Michael Ragozzino, PhD
Professor and Department Head
1007 W Harrison Street
Office Phone Voice:
Statement of Research Interests:
My research program involves taking a neural systems approach to understanding the neurobiology of learning and memory. My interest focuses on investigating the principles and neural mechanisms that govern the ability to learn new rules and inhibit old rules under changing environmental conditions. The ability to adopt new strategies and inhibit old strategies involves a powerful form of plasticity for adapting to a changing environment and reflects intricate learning,memory and attentional systems. I have three main research programs that focus on understanding the neurobiology of learning and memory.
Neural Basis of Behavioral Flexibility in Frontal Cortex-Basal Ganglia Circuitry. One main focus of current experiments is investigating the role of the prefrontal cortex and interconnected brain regions, i.e. striatum and thalamus, in shifting strategies or learning sets. These experiments employ behavioral testing in conjunction with pharmacology and neurochemical techniques, i.e. glutamate biosensors, in understanding the dynamic neurochemical changes that occur during different forms of learning. Most recently, experiments also include functional brain imaging techniques in human subjects to understand the neural systems that support different forms of behavioral flexibility.
A defining feature of autism is restricted interests and repetitive behaviors that can be debilitating to daily living and stressful to family members. Current experiments are employing the BTBR and SHANK3 mouse models of autism to understand the neural circuitry and neurochemistry that underlies repetitive behaviors and behavioral inflexibility in autism. In addition, several studies focus on testing novel treatments that target the serotonergic or cholinergic systems to alleviate behavioral flexibility deficits. In parallel, we conduct neuropsychological studies in autistic subjects to better understand the cognitive processes that lead to cognitive inflexibility.
Amodeo DA, Grospe G, Zang H, Dwivedi Y, Ragozzino ME. (2016). Cognitive flexibility impairment and reduced frontal cortex BDNF expression in the ouabain model of mania. Neuroscience, in press. http://www.ncbi.nlm.nih.gov/pubmed/27267245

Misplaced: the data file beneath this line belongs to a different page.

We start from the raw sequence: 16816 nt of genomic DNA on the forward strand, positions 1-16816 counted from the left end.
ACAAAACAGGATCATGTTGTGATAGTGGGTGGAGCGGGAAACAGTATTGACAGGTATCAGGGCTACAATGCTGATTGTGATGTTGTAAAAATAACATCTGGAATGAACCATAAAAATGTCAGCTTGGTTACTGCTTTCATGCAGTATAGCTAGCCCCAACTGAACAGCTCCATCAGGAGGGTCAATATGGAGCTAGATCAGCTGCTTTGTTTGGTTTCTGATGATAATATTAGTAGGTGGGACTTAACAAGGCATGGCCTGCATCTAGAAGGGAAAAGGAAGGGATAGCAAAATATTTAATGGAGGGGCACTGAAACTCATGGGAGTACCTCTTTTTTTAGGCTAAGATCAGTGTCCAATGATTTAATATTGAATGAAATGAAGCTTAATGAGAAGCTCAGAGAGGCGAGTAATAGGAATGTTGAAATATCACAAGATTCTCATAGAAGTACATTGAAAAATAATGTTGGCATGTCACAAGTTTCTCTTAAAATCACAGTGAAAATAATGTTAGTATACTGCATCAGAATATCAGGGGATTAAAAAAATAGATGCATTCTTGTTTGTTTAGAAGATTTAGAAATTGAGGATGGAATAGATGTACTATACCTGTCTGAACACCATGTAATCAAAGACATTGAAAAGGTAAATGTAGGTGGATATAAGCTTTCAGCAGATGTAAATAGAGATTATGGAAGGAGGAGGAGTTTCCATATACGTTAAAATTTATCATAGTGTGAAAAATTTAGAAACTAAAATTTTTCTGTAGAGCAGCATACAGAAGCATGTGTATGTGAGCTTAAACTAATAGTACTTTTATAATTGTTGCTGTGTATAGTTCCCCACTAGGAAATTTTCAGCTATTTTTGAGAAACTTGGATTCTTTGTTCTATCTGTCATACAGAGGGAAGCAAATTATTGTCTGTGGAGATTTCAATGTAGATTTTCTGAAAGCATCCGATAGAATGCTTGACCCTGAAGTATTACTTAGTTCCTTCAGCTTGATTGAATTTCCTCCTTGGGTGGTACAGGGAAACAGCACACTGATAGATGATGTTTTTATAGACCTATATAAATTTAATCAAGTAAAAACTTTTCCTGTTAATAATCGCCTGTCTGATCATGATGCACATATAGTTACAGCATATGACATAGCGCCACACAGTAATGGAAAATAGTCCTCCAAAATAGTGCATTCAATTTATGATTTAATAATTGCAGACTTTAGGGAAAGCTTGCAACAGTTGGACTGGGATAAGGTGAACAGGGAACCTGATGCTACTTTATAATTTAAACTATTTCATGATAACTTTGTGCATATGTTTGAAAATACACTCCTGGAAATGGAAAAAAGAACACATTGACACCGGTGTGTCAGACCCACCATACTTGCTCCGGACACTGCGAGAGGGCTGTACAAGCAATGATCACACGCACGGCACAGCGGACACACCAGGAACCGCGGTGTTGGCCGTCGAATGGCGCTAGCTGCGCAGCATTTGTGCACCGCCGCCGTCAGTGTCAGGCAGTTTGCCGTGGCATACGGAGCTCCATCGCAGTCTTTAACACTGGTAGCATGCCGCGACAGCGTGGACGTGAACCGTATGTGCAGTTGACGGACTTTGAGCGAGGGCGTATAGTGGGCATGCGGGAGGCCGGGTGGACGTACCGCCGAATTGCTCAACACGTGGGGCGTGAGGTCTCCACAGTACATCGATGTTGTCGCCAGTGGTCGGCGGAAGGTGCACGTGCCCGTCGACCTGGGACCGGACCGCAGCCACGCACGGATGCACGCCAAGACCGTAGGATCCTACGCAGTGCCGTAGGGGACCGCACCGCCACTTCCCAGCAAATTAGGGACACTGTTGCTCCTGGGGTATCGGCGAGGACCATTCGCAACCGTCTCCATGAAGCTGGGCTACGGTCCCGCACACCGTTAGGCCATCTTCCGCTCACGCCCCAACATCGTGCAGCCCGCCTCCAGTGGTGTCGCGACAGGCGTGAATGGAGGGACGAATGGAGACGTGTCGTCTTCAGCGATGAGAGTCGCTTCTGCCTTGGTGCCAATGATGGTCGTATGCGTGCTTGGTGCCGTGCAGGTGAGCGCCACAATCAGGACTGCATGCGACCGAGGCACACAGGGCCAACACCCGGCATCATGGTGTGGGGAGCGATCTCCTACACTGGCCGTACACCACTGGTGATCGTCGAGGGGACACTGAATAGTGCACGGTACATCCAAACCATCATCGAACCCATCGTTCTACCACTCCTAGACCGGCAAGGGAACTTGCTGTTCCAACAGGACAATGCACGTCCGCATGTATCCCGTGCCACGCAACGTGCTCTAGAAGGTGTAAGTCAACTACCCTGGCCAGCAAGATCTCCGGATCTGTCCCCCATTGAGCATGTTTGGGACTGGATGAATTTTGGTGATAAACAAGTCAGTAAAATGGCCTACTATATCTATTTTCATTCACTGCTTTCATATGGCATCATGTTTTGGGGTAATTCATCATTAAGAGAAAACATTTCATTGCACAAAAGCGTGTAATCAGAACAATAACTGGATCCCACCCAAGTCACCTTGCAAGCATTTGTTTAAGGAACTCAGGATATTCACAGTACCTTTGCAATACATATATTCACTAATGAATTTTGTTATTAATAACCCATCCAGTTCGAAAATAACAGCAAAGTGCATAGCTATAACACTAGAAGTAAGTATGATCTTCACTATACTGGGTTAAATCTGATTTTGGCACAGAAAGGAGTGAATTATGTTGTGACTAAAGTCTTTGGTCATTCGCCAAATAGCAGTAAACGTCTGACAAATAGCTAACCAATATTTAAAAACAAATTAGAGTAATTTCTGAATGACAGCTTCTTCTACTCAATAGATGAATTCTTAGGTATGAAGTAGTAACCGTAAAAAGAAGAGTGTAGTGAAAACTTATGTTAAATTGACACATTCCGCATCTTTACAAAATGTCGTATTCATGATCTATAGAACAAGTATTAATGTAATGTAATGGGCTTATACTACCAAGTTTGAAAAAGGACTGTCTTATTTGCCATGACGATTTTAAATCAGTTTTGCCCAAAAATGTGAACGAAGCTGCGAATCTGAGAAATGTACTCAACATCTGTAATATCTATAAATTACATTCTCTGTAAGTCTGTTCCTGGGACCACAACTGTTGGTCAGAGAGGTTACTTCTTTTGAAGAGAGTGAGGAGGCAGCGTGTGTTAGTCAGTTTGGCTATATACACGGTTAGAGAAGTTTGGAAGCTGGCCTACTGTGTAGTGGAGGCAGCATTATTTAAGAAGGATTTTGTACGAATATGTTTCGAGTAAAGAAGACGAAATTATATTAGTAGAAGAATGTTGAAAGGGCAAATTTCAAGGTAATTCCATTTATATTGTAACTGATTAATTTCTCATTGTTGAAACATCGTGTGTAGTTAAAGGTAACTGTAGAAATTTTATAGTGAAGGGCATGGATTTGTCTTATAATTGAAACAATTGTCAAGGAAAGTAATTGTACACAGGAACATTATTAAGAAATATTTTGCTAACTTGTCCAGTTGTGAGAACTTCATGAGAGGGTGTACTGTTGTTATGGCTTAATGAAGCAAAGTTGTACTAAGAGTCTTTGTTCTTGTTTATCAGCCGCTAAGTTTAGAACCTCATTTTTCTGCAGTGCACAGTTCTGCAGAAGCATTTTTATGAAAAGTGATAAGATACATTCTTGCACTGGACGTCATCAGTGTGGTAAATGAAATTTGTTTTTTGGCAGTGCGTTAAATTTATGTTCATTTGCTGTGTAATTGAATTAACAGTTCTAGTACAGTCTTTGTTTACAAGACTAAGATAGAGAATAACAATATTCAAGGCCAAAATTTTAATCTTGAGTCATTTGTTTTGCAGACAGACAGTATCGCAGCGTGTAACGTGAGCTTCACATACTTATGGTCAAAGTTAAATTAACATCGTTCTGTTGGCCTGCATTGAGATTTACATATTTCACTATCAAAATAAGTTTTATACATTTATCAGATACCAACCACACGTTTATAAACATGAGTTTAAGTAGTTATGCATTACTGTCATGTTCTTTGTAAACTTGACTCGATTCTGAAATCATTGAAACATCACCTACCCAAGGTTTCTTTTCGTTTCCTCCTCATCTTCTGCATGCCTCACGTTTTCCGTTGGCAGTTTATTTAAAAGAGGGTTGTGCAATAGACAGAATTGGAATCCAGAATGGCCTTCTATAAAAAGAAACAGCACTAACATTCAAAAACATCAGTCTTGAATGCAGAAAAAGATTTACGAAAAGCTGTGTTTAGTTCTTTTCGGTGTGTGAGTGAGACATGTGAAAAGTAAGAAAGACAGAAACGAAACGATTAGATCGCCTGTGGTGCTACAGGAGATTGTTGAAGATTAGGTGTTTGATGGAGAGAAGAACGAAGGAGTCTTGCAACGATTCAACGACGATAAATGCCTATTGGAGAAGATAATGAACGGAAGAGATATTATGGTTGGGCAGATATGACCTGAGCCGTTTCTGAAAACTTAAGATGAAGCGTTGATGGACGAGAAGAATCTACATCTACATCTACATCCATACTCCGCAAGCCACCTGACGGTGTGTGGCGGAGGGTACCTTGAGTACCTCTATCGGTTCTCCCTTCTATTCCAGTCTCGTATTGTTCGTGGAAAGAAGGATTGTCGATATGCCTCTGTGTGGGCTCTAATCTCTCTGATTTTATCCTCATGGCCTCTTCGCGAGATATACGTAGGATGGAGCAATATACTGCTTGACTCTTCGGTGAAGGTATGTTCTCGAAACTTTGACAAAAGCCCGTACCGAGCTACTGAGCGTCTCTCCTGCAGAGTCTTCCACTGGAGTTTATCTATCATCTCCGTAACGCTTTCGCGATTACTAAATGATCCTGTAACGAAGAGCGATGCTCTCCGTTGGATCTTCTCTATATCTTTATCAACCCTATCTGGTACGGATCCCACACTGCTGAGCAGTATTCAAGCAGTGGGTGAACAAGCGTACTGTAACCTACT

Chartoff EH, Ebner SR, Sparrow A, Potter D, Baker PM, Ragozzino ME, Roitman MF. (2016) Relative Timing Between Kappa Opioid Receptor Activation and Cocaine Determines the Impact on Reward and Dopamine Release. Neuropsychopharmacology. 41:989-1002. http://www.ncbi.nlm.nih.gov/pubmed/26239494
Miller HL, Ragozzino ME, Cook EH, Sweeney JA, Mosconi MW. (2015). Cognitive setshifting deficits and their relationship to repetitive behaviors in autism spectrum disorder. J Autism Dev Disord. 45:805-815. http://www.ncbi.nlm.nih.gov/pubmed/25234483
Baker PM, Ragozzino ME. (2014). Contralateral disconnection of the rat prelimbic cortex and dorsomedial striatum impairs cue-guided behavioral switching. Learn Mem. 21:368-379.http://www.ncbi.nlm.nih.gov/pubmed/25028395
Amodeo DA, Jones JH, Sweeney JA, Ragozzino ME. (2014). Risperidone and the 5-HT2A receptor antagonist M100907 improve probabilistic reversal learning in BTBR T +tf/J mice. Autism Res. 7:555-567. http://www.ncbi.nlm.nih.gov/pubmed/24894823
D’Cruz AM, Ragozzino ME, Mosconi MW, Shrestha S, Cook EH, Sweeney JA. (2013) Reduced behavioral flexibility in autism spectrum disorders. Neuropsychology 27:152-160. http://www.ncbi.nlm.nih.gov/pubmed/23527643
Ragozzino ME, Artis S, Singh A, Twose TM, Beck JE, Messer WS Jr. (2012). The selective M1 muscarinic cholinergic agonist CDD-0102A enhances working memory and cognitive flexibility. J Pharmacol Exp Ther. 340:588-594. http://www.ncbi.nlm.nih.gov/pubmed/22135384
Amodeo DA, Jones JH, Sweeney JA, Ragozzino ME. (2012). Differences in BTBR T+ tf/J and C57BL/6J mice on probabilistic reversal learning and stereotyped behaviors. Behav Brain Res. 227:64-72. http://www.ncbi.nlm.nih.gov/pubmed/22056750
D’Cruz AM, Ragozzino ME, Mosconi MW, Pavuluri MN, Sweeney JA. (2011). Human reversal learning under conditions of certain versus uncertain outcomes. Neuroimage 56:315-322.
PhD., University of Virginia
BA, University of Cincinnati